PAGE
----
Music Reviews – July, 2008

Marcin Wasilewski Trio: January • ECM CD: BPP10818-02

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Exquisite is a word I once reserved for the subtle beauties of classical song. Then I began to listen to ECM Grammy Award-winning producer Manfred Eicher’s jazz recordings, and my perspective changed. I can’t vouch for yours, but I feel confident that the rarefied atmosphere of opening five trackson this CD may very well take your breath away. And that includes the trio’s cover of Prince’s 1991 “Diamonds and Pearls,” as well as sublime renditions of music by Gary Peacock, Ennio Morricone, contemporary trumpeter Tomasz Stanko, and pianist / trio founder Marcin Wasilewski.

Wasilewski, who was 32 when the trio recorded January in New York in April 2007, began playing jazz with double-bassist Slawomir Kurkiewicz at age 15, when both attended the same high school. Drummer Michal Miskiewicz joined them soon thereafter, in 1993. Naming themselves the Simple Acoustic Trio, they won a number of awards before going international in 2004, when their debut release on ECM won the Quarterly Prize of the German Record Critics.

Now, under their new name, the trio moves to the forefront of intelligent, subtle jazz. The touch is light, the mastery of color and trust in space between notes supreme. Even when the trio gets a move on, as it begins to do in Carla Bley’s “King Korn” and a few other tracks, the lightness and grace remain. Every choice bespeaks genius and transcendent beauty.


Pamela Thorby and Andrew Lawrence-King: Garden of Early Delights • Linn SACD CKD 291

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Recorder player Pamela Thorby and harp and psaltery virtuoso Andrew Lawrence-King’s wonderfully recorded disc of renaissance and baroque music is a delight. The consistently entrancing program also scores points for its state-of-the-art, high-resolution SACD (super audio compact disc) format and DSD (direct stream digital) recording process. Together, DSD and SACD yield remarkable clarity on regular CD players and create a realistic surround environment on multi-channel systems.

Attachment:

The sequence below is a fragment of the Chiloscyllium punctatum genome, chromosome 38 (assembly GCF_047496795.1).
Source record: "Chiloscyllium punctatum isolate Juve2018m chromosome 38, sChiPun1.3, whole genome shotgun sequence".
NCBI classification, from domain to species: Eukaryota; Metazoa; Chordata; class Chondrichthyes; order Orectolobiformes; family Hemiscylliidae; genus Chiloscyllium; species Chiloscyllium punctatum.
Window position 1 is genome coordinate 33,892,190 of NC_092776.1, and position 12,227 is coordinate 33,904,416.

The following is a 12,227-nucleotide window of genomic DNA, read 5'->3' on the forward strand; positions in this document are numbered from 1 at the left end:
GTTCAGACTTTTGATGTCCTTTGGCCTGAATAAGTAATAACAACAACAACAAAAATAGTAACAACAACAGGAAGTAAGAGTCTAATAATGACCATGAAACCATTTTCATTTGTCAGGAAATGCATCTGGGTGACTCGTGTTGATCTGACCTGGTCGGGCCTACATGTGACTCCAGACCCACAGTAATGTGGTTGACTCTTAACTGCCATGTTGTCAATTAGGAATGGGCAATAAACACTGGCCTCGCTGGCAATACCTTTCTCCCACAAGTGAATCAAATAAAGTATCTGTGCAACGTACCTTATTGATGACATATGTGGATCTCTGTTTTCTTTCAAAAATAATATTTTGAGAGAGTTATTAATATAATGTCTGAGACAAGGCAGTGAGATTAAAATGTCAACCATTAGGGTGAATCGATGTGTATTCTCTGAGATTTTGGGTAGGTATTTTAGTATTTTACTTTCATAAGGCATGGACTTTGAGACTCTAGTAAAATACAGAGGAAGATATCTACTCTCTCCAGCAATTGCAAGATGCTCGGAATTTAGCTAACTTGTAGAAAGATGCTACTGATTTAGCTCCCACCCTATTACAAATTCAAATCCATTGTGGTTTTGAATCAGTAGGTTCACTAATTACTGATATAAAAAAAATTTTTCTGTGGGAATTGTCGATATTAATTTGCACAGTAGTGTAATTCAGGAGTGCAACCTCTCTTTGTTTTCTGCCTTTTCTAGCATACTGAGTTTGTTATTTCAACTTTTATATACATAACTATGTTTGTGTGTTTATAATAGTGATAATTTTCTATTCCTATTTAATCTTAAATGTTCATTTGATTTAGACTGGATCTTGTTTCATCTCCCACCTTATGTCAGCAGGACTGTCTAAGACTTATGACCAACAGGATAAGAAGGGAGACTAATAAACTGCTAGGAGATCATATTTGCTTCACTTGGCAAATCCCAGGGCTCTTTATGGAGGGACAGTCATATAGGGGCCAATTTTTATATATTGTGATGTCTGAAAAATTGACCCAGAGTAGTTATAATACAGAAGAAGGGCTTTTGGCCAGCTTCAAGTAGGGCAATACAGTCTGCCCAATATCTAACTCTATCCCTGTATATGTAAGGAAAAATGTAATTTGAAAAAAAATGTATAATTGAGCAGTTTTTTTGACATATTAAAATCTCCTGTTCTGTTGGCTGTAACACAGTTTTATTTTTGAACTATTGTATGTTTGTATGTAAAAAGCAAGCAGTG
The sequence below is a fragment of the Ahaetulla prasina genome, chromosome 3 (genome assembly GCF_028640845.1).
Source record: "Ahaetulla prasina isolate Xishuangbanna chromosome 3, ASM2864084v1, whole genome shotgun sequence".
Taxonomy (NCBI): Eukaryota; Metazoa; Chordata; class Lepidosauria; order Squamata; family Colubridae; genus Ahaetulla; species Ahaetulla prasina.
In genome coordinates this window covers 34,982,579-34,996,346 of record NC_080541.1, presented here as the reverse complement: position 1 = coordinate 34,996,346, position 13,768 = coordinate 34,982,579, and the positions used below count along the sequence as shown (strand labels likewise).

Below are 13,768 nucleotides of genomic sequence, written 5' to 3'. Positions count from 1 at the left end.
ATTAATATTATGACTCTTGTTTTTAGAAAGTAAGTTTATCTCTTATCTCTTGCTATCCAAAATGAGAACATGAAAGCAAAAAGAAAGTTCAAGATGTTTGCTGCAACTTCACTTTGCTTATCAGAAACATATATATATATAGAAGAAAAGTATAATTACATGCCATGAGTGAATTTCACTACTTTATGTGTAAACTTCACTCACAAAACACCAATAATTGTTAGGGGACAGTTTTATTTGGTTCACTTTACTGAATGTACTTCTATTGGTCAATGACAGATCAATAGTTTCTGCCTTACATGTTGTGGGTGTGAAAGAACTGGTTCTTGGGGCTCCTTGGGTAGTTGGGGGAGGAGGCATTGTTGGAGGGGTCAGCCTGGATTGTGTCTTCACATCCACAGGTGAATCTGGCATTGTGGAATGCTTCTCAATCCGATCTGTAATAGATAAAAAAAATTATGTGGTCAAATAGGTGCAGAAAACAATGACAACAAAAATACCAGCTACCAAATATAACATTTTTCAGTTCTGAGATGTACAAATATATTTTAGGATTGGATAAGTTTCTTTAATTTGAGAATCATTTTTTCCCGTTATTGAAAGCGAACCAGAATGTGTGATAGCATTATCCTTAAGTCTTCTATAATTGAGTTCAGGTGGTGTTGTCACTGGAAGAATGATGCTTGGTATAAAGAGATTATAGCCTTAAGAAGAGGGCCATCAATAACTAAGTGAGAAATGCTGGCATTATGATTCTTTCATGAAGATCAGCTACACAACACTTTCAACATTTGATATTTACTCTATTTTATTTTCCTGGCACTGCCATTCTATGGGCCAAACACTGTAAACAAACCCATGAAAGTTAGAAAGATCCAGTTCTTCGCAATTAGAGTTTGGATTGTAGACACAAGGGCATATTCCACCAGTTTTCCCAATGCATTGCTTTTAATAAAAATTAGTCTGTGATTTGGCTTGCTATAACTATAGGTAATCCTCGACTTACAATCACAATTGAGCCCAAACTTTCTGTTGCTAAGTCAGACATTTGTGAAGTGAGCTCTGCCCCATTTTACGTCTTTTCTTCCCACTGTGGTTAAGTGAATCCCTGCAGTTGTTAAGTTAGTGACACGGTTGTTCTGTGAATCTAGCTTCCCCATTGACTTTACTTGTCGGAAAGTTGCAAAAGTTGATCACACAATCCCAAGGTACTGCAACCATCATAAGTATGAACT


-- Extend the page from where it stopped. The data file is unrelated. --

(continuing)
Thorby plays renaissance or “ganassi” versions of soprano, alto, and tenor recorders. Lawrence-King chooses copies of Italian baroque triple harp, Zurberan’s double harp, and renaissance psaltery. The instrumental composers are less strict with authenticity, with the English following Italian fashion, and the French incorporating elements of Neapolitan and Venetian style. Many were pioneers, attempting to touch listeners on emotional levels previously thought possible only through vocal music liberally spiced with dramatic recitation.

The music is thus new in every sense, and includes early examples of what we would now call “walking bass.” Diego Ortiz, Dario Castello, Johann Schop, Giovanni Bassano, Giovanni Battista Fontana, and Biagio Marini may not be known outside early music circles, but their efforts bring great pleasure. From the droll, faux naïveté of Jacob Van Eyck’s “Wat zal men op den Avond doen” to the characteristically mournful tone of John Dowland’s “Sorrow, sorrow stay” and “Weep you no more,” Thorby and Lawrence-King approach their virtuosic repertoire with consummate ease and joyful hearts.

Lara Jai: Unlock the Mystery • Light Heart LH0701

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I was well on my way to reviewing Sacred Blessings, a fine New Age compilation assembled by Anthony Robbins replete with tracks by name artists. Then I took a deeper listen to independent artist Lara Jai’s lovely freshman CD, Unlock The Mystery. Immediately I was hooked. Gifted with an extremely fine, captivating soprano whose vibration bespeaks sincerity and devotion, LaraJai sings seven original compositions, a New Age version of a traditional Spanish song, and a Sanskrit chant. She also plays Celtic harp, synthesizer, tamboura, and finger cymbals, enlisting support from other fine musicians who play a wide assortment of instruments that includes tabla, gadulka, flute, 12-string guitar, and cello.

Based in Colorado, Lara Jai grew up among horses in Wyoming. Actively involved in wildlife conservation for much of her life, she found inspiration for this album while spending seven years in semi-isolation in a cabin in the mountains of Colorado. Given the purity and love she shares through her music, it comes as no surprise that the CD is dedicated to Amma, a divine teacher and healer whose “sole mission is to serve one and all.” After you check out the soundclips at, you too are likely to want to bathe in the bliss of Unlock the Mystery.There’s a special integrity to this music that makes for joyful listening.

Aruna Sairam: Divine Inspiration • World Village 468074

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There’s no better way to gain perspective than to listen to the real thing. For Westerners accustomed to thinking that the vocal avatar ofthe New Age is an air brushed young woman with blue eyes, pink skin, and a limited harmonic vocabulary (which perviously reviewed artist Lara Jai is not), this album is a revelation.